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Top 5 Reads of the Week

The Theranos Mess and the Tech Press: A year ago, Elizabeth Holmes was being touted as the next Steve Jobs. Today, amidst accusations that Theranos lied about its blood testing technology, she’s scrambling to save her company and her job. As the light surrounding one of Silicon Valley’s brightest star dims, Nick Bilton of Vanity Fair considers the role that the tech press played in mythologizing Holmes by neglecting to ask the tough questions about her technology and her business plan. (Vanity Fair)

Medical Error is the Third Leading Cause of Death in the US: An article published in the BMJ this week estimated that 250,000 people die in the US each year due to medical errors—including misdiagnoses, surgical errors and incorrect medication. The article’s claims, based on research published in the Journal of Patient Safety in 2013, puts medical error as the 3rd leading cause of death in the US, behind heart disease and cancer. (STAT News)

  • Follow up read: Brigham and Women’s hospital is going public with stories of medical errors with the hopes that others can learn from past mistakes. (STAT News)

Why Do Doctors Join Health Tech Startups?: Doctors are migrating to the health tech space in droves—some jump ship altogether and work as startup founders, medical directors or chief medical officers, while others continue to practice and advise health startups part-time. Christina Farr of Fast Company found that doctors were inclined to work with health tech startups for two main reasons. The first is that they are dissatisfied with clinical practice—burnout, decreased doctor-patient interaction, and increased time interfacing with clunky documentation systems all contribute to their decision to pursue alternatives to clinical careers. Secondly, many doctors believe that they have more potential to impact patient lives on the startup scene and that they are particularly well suited to help entrepreneurs identify areas of clinical need that can be successfully addressed with technology. (Fast Company)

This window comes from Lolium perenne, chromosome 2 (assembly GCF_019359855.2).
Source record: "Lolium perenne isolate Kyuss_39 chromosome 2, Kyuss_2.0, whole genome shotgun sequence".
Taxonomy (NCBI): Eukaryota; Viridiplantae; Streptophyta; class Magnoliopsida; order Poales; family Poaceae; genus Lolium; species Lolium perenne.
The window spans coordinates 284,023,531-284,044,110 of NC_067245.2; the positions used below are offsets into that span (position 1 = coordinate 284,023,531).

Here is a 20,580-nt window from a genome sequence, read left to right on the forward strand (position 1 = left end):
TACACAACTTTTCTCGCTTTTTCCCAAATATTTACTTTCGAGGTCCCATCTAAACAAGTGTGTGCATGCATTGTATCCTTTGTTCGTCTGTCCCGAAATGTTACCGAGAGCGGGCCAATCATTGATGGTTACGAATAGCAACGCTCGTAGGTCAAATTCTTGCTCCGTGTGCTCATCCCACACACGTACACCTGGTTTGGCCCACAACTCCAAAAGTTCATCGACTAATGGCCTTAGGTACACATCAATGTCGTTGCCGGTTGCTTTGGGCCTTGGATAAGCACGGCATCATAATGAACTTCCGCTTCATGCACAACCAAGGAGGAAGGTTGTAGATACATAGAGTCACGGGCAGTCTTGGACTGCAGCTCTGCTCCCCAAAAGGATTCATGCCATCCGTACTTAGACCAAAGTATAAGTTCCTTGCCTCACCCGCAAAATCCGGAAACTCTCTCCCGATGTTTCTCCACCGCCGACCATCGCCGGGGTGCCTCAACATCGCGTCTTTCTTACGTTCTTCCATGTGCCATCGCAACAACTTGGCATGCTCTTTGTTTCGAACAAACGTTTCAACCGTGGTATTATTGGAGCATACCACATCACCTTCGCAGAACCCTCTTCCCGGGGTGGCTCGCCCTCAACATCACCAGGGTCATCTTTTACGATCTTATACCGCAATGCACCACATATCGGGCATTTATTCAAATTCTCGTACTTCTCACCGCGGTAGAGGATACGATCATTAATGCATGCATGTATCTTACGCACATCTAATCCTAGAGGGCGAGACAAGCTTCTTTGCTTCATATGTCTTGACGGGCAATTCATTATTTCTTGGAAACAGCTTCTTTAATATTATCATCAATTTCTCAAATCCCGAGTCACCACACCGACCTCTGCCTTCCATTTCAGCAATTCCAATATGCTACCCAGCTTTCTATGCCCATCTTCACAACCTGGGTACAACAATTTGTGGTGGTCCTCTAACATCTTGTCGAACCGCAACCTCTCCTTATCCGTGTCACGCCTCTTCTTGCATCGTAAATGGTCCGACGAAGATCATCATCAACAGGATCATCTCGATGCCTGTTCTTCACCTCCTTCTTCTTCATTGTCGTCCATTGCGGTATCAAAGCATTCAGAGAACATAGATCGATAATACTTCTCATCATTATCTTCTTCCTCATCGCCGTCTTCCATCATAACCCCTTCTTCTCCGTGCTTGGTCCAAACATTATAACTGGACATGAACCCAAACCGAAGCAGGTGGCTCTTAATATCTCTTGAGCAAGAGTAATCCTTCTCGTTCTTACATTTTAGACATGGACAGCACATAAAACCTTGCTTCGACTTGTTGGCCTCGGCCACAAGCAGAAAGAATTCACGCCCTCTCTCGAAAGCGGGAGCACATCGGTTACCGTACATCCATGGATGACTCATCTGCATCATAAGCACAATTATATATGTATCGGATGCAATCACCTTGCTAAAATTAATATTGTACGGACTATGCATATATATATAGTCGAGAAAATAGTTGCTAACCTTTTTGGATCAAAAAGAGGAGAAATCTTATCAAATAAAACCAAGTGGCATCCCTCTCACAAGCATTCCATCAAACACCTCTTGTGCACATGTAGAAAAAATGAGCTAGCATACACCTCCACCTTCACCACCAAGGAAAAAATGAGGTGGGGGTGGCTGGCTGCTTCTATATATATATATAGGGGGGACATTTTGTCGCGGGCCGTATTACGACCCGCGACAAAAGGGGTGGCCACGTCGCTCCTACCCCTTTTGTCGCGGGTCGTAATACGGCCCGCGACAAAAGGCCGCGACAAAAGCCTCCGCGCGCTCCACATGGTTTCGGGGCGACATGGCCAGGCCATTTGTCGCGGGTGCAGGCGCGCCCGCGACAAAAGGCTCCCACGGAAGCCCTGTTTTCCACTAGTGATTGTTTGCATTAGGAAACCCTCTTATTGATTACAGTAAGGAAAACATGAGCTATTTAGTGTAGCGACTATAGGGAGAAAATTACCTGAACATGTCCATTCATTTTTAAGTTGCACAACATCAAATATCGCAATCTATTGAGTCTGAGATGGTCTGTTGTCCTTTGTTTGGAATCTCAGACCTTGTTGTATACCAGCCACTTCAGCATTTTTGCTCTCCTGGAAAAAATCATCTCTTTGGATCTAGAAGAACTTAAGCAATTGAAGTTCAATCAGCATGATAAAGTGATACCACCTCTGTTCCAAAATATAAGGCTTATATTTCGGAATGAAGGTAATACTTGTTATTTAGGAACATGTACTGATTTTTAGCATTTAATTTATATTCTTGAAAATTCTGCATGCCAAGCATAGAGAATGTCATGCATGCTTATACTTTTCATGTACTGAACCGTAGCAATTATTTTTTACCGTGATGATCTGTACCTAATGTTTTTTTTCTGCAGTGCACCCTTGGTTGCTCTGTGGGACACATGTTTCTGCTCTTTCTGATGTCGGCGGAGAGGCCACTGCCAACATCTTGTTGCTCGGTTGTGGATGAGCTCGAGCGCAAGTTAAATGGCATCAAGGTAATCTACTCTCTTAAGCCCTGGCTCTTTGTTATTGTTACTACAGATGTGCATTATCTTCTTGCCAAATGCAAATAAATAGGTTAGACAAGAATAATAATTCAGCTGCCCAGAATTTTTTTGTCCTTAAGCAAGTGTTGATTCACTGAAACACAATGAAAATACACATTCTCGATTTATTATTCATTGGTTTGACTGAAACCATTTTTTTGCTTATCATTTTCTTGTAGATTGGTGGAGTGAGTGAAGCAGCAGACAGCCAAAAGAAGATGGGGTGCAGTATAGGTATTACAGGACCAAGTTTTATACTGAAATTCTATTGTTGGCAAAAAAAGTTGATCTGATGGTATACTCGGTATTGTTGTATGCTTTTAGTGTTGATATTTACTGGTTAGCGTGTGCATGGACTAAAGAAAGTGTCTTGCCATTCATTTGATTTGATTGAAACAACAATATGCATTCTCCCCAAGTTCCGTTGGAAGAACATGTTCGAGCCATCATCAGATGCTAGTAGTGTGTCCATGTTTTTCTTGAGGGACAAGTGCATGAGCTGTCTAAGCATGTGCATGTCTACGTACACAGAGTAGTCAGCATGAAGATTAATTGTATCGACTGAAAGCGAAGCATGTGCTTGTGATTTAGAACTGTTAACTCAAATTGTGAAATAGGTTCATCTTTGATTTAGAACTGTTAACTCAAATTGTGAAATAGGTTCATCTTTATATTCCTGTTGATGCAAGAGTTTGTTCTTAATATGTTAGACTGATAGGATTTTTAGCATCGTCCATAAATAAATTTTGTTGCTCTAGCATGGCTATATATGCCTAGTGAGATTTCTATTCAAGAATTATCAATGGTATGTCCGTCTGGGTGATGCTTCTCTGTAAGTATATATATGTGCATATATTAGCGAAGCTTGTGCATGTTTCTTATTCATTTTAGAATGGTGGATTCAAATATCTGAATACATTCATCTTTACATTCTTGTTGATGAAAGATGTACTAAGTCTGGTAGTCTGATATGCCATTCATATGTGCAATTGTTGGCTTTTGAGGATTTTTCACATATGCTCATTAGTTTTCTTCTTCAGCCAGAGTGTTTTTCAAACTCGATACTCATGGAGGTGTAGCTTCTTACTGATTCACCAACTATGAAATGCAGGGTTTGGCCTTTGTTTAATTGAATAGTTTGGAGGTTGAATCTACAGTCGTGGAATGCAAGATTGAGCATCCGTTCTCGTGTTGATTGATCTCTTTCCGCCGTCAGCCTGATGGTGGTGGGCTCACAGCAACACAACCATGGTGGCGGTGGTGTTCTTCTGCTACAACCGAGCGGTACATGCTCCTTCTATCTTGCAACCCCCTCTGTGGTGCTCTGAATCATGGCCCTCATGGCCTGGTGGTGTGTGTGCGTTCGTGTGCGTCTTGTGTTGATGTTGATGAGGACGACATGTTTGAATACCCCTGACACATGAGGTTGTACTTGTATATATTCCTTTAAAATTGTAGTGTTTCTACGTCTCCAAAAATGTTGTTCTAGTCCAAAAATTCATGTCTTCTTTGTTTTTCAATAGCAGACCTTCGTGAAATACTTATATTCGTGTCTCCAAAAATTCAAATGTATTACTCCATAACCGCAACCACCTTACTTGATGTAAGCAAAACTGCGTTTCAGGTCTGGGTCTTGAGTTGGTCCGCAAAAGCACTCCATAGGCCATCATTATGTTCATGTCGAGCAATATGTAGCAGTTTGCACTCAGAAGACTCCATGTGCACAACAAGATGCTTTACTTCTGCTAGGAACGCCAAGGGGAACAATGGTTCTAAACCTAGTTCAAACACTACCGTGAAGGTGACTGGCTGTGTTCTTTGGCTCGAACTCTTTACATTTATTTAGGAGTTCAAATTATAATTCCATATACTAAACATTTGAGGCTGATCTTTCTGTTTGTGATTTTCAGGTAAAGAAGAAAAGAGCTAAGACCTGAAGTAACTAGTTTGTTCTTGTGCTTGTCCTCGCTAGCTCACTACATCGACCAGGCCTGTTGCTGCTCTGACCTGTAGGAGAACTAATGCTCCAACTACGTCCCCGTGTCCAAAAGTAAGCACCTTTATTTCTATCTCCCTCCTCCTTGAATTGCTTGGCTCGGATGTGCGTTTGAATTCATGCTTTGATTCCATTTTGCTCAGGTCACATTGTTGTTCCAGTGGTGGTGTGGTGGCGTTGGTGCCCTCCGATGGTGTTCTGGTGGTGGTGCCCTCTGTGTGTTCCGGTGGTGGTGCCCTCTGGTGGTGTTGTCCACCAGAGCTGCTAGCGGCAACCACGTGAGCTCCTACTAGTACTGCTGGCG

Why We’re Not Yet Ready For Surgery Robots: Earlier this year, Johnson & Johnson was moved to stop selling its FDA approved anesthesiology robot after pushback from physicians and professional groups. Although the technological capabilities of automated surgical systems are developing quickly—take, for example, Johns Hopkins’ Smart Tissue Autonomous Robot (STAR) which has demonstrated the ability to stitch more even sutures than experienced surgeons—makers have realized that they key to successfully integrating robots into the operating room is slow, incremental change. (Wired)

The Rise of the All-Digital Hospital: At the Humber River Hospital in Toronto, a small team of information technologists preside over the first all-digital hospital in North America, where robots deliver medication, driverless vehicles deliver food trays, and physicians and patients alike wear real-time location tracking devices. Beth Kutscher reports on this Canadian pioneer in healthcare technology, and the US hospitals that are following suit. (Modern Healthcare)

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